2. The HIV-1 protease and its natural substrates
The HIV protease is required to cleave the Gag and Gag-Pol polyproteins into their final functional protein products, leading to the assembly of a fully mature and infectious viral particle. The protease is encoded as part of the Gag-Pol polyprotein itself and becomes activated following a dimerization event that is only possible at sites where the concentration of Gag-Pol polyproteins is high, essentially at the site of virion assembly and budding. The protease domain cleaves itself out of the Gag-Pol polyprotein to constitute a symmetrically assembled homodimer, in which the substrate-binding site is a central, symmetrical cavity that is equally defined by each of the two subunits of the homodimer. Proteolytic cleavage of Gag and Gag-Pol polyproteins by the protease can be viewed as a switch from a configuration of the polyproteins that favors assembly and budding at the cell surface, to a configuration that promotes reassembly of a free mature capsid structure that can be released into the cytoplasm of the target cell, where it will deliver the fully functional replicative machinery of the virus. Proper assembly of this mature capsid structure requires that cleavage of the Gag and Gag-Pol polyproteins by the protease occur in an ordered and controlled manner [1,2,3].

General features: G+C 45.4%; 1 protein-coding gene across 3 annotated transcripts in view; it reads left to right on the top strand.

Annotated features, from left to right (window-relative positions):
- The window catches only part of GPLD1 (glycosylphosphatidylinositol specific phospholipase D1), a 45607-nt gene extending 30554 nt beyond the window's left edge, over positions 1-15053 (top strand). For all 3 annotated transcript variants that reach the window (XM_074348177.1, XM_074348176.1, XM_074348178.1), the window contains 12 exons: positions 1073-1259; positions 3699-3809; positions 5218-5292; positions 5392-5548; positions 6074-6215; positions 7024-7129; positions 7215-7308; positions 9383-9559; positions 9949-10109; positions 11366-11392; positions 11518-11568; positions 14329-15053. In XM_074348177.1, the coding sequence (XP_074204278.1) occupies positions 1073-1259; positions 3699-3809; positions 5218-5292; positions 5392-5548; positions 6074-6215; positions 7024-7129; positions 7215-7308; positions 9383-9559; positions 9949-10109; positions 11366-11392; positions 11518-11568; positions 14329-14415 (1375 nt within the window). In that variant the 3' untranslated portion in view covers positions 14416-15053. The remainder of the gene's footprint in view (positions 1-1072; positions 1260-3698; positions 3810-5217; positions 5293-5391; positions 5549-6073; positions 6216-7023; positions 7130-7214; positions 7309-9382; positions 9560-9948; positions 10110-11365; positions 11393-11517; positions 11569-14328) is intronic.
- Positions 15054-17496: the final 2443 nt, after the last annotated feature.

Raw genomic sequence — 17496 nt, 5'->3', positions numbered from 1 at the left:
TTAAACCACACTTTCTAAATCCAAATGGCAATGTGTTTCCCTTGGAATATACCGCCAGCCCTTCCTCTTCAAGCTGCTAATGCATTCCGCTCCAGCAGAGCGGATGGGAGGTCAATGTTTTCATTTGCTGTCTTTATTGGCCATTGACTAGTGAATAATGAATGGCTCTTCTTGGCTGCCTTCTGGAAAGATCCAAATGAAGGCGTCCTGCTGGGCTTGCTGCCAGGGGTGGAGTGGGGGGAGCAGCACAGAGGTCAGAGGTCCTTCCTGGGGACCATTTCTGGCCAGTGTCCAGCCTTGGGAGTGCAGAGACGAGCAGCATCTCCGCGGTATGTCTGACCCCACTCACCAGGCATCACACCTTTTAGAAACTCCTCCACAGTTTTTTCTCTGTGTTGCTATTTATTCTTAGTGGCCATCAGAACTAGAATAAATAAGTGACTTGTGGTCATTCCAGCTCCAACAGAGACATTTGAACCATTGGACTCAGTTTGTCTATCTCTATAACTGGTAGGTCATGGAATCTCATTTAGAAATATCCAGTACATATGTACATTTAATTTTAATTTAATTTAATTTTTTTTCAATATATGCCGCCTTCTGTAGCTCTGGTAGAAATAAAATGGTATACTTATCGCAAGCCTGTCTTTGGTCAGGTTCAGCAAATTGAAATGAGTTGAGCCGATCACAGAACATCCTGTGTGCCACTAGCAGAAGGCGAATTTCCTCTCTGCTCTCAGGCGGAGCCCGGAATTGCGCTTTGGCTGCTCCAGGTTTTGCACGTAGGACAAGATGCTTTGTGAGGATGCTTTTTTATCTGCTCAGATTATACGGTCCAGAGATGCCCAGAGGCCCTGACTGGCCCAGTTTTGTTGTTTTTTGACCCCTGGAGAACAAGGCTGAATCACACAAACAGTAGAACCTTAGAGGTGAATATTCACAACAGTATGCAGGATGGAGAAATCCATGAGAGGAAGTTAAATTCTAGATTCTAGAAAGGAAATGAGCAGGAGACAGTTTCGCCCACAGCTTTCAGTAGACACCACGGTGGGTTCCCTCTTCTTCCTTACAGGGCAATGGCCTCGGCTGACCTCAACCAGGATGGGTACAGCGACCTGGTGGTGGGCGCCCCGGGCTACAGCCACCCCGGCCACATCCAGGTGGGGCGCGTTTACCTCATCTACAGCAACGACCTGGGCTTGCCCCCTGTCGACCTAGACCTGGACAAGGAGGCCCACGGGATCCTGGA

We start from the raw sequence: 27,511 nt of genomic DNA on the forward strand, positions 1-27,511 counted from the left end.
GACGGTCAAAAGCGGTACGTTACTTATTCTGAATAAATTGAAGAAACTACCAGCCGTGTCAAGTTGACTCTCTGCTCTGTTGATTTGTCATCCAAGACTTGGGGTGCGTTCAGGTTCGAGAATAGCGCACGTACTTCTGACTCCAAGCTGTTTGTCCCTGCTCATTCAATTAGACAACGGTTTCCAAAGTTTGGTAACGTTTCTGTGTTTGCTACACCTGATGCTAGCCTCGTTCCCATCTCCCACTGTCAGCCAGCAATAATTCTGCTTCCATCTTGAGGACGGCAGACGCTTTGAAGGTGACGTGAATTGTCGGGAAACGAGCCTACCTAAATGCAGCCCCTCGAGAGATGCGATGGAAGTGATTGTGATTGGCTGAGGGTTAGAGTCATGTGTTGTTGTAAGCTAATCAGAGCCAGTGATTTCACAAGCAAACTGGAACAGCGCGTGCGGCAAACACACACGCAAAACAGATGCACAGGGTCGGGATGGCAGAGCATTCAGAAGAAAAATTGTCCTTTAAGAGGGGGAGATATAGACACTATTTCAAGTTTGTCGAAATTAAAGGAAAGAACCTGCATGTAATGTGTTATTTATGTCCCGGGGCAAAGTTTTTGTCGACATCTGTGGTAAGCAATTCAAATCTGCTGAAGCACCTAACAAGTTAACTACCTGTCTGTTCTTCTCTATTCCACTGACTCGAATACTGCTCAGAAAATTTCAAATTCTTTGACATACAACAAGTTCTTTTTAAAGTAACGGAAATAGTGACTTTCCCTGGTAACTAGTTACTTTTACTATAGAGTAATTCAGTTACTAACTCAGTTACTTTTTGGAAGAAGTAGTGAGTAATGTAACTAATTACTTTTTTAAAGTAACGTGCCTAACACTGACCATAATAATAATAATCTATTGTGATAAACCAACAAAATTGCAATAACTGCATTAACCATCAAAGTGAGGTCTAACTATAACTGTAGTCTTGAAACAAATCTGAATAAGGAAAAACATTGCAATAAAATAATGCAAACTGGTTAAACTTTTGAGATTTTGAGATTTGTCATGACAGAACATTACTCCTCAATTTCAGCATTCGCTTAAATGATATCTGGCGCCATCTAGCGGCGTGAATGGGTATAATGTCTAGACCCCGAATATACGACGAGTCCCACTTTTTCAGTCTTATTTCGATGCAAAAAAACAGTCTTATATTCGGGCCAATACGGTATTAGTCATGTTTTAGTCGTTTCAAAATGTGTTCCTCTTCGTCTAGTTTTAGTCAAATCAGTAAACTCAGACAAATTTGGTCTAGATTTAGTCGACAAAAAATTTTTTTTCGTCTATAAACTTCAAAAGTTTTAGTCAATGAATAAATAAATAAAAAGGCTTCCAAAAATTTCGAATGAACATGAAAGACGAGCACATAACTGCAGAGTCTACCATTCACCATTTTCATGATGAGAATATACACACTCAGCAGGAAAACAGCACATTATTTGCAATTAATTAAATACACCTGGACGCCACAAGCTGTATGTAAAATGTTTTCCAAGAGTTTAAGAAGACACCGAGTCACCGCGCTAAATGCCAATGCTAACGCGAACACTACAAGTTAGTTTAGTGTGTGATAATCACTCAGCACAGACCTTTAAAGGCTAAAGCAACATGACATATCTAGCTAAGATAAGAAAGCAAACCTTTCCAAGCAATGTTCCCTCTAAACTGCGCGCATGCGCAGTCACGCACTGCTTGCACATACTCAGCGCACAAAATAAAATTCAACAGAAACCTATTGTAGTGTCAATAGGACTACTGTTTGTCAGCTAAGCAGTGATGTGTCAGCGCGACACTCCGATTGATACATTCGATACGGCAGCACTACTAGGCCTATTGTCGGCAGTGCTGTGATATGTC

The order of cleavage of the Gag polyprotein is depicted in Figure 1. The first cleavage event separates the nucleocapsid protein (NC) from the capsid (CA) protein downstream of a 14-amino acid linker peptide termed SP1 (spacer peptide 1, formerly termed p2). Next, the CA protein is separated from the matrix (MA) protein, which remains associated with the virion membrane. This event that is almost simultaneous to the release of the C-terminal p6 Gag protein, downstream of another linker peptide located between NC and p6, termed SP2 (spacer peptide 2, formerly termed p1). Finally, the two linker peptides SP1 and SP2 are trimmed from the CA and NC proteins, respectively. The SP1 spacer peptide appears to play an important part in the overall maturation of Gag [4,5] and in the proper regulation of the ordered cleavage of Gag by the protease [3,6], however the role of SP2 remains unclear. An important factor in the ordered cleavage of Gag by the protease is the amino acid sequence of the cleavage site substrates . These natural substrates are constituted of seven amino acids, whose position relative to the cleaved peptide bond are designated from N to C terminus: P4-P3-P2-P1 / P1’-P2’-P3’, with cleavage occurring between P1 and P1’ . The amino acid sequence of the different cleavage site substrates within Gag strikingly differs from one site to another, some sites (most notably the SP1/NC site) being even remarkably polymorphic between HIV-1 clinical strains [8,9,10,11,12]. The difference in the amino acid sequence of these different substrates explains at least in part their differential rate of cleavage by the protease [2,7]. Interestingly, in spite of their marked sequence diversity, there is a strong similarity in the three-dimensional structure of these peptides in Gag [13,14], which explains why they all constitute strong and specific substrates for this enzyme, albeit with different cleavage rate efficiencies.